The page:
Noise can cause annoyance and fatigue, interfere with communication and sleep, reduce efficiency and damage hearing. The World Health Organisation recommends a guideline level of 30 dB LAeq for undisturbed sleep, and a daytime level for outdoor sound levels of 50dB to prevent people from becoming “moderately annoyed”.

Physiological effects of exposure to noise include constriction of blood vessels, tightening of muscles, increased heart rate and blood pressure and changes in stomach and abdomen movement. The effects of exposure to noise are personal as hearing sensitivity varies. Exposure to constant or very loud noise – either occupational or leisure – can cause temporary or permanent damage to hearing.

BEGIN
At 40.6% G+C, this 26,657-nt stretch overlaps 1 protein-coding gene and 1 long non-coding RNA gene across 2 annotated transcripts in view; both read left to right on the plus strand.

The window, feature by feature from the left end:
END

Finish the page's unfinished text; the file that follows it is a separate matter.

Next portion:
There is an increasing body of research linking prolonged exposure to transport noise to health impacts. A major impact of noise is sleep disturbance – and disrupted sleep has been linked to effects on cardiac health. A number of reports have made direct links between transport noise and cardiac health. Most work carried out has looked at impacts of aviation noise. There are links between children’s concentration too. Much of this work has been carried out in Europe.

Start typing and press Enter to search